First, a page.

Thor is still written about in the modern historical period, especially in Scandinavia. He is written about in the “Tales of Thor” by Jacob Grimm. He is also used in Scandinavian folk beliefs to frighten away trolls. He is represented in much symbology as a lightning bolt, a war hammer, hammers, and the swastika symbol. Modern cults and revival religions are linked with worshipping Thor. He is still referenced in popular culture from art, sculpture, illustrations, poetry and stories in the 1700′s, 1800′s, and 1900′s, especially notably in F. J. Klopstock’s “ode to Thor”, Adam Gottlob Oehlenschläger’s “Thors reise til Jotunheim”, Hammeren hentes, Thors fiskeri, and Thor besøger Hymir, the Nordens Guder; Thors Trunk by Wilhelm Hertz; “Mythologierne eller Gudatvisten” by J. M. Stiernstolpe; Nordens Mythologie eller Sinnbilled-Sprog by N.F.S. Grundtvig; Harmen by Thor Thorild; Der Mythus von Thor by Ludwig Uhland; Der Hammer Thors by W. Schulte v. Brühl; Hans Friedrich Blunck’s Herr Dunnar und die Bauern; and Die Heimholung des Hammers by H. C. Artmann; and Rudyard Kipling’s: Letters of Travel: 1892-1913 and “Cold Iron” in Rewards and Fairies. Sculptures/Paintings such as Henry Fuseli’s “Thor in Hymirs Boot bekämpft die Midgardschlange”; H. E. Fruend’s statue Thor; B. E. Fogelberg’s marble statue Thor; M. E. Winge’s charcoal drawing Thors Kampf mit den Riesen; K. Ehrenberg’s drawing Odin, Thor und Magni; illustrations by E. Doepler published in W. Ranisch’s Walhall; J. C. Dollman’s drawings Thor and the Mountain and Sif and Thor; G. Poppe’s painting Thor; E. Pottner’s drawing Thors Schatten; H. Natter’s marble statue Thor; and U. Brember’s illustrations to Die Heimholung des Hammers by H. C. Artmann. He was then most notably portrayed in the American Marvel Comics as the superhero “Thor” which was taken from comic book, to book, to Movie by 2011.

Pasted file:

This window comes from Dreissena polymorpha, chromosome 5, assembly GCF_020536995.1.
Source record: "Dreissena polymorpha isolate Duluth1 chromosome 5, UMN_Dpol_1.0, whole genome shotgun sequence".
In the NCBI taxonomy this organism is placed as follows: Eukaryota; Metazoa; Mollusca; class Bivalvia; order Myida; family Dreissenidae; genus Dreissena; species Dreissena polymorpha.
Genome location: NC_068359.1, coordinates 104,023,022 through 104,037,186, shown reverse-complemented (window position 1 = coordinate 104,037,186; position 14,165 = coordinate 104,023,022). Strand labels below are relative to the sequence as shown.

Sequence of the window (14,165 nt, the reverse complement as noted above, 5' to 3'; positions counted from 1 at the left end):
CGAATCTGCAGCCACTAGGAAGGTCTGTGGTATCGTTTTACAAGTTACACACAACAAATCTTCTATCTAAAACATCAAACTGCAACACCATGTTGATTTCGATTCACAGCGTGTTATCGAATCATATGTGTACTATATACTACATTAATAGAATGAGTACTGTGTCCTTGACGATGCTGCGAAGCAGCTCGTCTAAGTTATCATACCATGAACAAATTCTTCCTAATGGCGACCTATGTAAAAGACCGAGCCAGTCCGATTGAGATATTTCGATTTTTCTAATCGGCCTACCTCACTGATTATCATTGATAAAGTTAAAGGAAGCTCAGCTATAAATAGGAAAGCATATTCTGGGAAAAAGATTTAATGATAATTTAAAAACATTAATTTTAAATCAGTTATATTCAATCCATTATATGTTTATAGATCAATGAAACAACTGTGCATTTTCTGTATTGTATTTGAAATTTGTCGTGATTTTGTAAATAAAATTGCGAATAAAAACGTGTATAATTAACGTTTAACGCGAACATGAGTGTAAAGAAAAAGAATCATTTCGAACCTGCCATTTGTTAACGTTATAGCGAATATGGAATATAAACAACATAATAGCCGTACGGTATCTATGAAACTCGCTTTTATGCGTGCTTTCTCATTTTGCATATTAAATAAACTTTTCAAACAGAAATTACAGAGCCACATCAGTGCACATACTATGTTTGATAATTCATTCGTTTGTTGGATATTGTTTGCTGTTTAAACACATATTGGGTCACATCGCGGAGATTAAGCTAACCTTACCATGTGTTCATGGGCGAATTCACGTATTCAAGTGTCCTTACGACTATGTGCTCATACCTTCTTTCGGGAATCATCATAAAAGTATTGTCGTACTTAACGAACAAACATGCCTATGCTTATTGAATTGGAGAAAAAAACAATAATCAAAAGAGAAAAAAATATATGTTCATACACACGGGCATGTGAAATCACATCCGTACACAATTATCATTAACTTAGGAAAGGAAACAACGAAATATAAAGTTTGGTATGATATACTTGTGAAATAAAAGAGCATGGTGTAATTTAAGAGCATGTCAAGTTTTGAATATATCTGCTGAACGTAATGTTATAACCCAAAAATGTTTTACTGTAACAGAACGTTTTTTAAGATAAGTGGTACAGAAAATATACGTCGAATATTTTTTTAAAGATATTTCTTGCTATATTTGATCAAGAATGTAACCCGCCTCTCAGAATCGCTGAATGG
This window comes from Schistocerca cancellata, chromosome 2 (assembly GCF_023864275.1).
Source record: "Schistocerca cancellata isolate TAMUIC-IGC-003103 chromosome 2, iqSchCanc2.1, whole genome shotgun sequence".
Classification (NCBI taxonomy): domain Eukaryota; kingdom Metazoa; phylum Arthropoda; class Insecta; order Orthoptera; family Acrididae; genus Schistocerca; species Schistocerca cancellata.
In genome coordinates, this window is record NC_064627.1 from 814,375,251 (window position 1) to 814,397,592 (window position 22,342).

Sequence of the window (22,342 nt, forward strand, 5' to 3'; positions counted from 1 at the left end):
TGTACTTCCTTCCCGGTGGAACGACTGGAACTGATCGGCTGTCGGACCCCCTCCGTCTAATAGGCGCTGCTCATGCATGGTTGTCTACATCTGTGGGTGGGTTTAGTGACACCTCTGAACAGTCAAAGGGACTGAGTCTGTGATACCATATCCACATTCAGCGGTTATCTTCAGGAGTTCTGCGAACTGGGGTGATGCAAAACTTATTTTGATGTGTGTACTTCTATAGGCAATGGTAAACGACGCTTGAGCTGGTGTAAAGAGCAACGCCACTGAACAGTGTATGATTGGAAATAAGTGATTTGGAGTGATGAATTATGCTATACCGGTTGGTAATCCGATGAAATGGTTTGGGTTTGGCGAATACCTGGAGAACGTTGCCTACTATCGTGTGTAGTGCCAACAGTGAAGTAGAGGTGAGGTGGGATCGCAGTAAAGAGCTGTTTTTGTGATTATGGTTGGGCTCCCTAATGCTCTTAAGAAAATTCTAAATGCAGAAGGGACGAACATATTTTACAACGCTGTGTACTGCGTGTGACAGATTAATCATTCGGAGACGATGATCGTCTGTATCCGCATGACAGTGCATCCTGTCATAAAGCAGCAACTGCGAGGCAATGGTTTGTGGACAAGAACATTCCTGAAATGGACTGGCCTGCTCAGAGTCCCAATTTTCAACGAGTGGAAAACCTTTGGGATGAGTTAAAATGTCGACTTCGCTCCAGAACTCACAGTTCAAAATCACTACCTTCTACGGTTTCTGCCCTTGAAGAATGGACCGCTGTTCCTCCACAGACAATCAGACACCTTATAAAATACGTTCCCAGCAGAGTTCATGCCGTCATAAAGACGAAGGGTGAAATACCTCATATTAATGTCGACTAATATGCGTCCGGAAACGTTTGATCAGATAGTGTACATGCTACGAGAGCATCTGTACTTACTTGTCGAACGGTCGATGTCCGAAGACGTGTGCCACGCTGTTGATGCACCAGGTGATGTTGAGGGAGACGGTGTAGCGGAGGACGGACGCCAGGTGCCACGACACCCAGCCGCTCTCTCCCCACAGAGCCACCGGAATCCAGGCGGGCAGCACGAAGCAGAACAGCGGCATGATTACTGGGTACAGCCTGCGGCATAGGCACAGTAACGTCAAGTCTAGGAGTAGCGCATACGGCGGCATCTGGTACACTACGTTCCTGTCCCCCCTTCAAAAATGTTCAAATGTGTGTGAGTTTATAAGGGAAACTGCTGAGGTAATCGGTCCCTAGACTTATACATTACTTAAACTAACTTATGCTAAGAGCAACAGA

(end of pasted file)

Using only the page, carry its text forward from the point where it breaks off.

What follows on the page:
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This entry was posted on Wednesday, October 19th, 2011 at 1:51 pm and is filed under God/desses, Living Myth, Movies, Mythology. You can follow any responses to this entry through the RSS 2.0 feed. You can leave a response, or trackback from your own site.